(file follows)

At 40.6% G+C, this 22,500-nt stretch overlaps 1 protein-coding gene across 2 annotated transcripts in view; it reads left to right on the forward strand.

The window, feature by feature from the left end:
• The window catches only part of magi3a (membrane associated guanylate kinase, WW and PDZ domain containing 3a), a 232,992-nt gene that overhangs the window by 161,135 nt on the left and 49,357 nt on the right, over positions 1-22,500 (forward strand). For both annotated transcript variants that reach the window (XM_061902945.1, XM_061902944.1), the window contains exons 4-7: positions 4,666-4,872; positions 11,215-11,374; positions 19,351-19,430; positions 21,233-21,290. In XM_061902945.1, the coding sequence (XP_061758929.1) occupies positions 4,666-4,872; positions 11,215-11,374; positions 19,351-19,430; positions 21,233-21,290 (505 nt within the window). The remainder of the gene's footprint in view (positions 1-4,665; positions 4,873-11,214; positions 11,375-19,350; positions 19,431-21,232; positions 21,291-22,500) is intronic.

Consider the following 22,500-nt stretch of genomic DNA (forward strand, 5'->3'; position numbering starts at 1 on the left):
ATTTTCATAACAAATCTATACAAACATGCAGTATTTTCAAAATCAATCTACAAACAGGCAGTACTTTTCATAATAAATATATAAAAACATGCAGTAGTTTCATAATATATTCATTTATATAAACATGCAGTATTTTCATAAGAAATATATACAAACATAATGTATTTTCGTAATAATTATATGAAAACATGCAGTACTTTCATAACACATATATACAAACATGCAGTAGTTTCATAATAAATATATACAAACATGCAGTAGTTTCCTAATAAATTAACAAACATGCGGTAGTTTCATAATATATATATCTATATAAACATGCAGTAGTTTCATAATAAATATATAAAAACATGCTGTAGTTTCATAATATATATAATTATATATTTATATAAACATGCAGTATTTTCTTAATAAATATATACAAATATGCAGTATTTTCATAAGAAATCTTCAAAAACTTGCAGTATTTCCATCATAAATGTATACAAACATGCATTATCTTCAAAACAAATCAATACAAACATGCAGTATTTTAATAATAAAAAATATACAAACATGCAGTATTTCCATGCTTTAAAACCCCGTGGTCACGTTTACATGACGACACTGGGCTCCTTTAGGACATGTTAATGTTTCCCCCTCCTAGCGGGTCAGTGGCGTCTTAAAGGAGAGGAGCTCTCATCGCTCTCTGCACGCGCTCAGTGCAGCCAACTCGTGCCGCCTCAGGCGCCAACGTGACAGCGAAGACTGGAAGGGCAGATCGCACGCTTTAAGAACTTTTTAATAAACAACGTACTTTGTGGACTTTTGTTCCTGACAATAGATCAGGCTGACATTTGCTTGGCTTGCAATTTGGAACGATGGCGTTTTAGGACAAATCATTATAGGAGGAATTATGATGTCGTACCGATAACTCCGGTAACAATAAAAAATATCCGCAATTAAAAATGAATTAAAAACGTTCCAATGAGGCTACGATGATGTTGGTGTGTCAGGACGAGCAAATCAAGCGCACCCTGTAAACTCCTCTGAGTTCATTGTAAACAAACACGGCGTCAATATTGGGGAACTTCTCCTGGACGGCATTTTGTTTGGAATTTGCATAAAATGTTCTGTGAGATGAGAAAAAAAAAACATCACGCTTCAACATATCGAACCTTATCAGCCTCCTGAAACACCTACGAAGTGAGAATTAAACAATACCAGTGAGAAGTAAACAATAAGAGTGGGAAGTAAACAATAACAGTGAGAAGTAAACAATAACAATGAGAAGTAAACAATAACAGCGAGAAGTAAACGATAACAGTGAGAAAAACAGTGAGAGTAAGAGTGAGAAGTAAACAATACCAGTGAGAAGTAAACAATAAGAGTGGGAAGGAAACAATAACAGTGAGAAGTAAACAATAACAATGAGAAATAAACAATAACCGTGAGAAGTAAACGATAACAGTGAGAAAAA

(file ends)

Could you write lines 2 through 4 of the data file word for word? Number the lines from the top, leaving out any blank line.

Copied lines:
The window, feature by feature from the left end:
• The window catches only part of magi3a (membrane associated guanylate kinase, WW and PDZ domain containing 3a), a 232,992-nt gene that overhangs the window by 161,135 nt on the left and 49,357 nt on the right, over positions 1-22,500 (forward strand). For both annotated transcript variants that reach the window (XM_061902945.1, XM_061902944.1), the window contains exons 4-7: positions 4,666-4,872; positions 11,215-11,374; positions 19,351-19,430; positions 21,233-21,290. In XM_061902945.1, the coding sequence (XP_061758929.1) occupies positions 4,666-4,872; positions 11,215-11,374; positions 19,351-19,430; positions 21,233-21,290 (505 nt within the window). The remainder of the gene's footprint in view (positions 1-4,665; positions 4,873-11,214; positions 11,375-19,350; positions 19,431-21,232; positions 21,291-22,500) is intronic.

Consider the following 22,500-nt stretch of genomic DNA (forward strand, 5'->3'; position numbering starts at 1 on the left):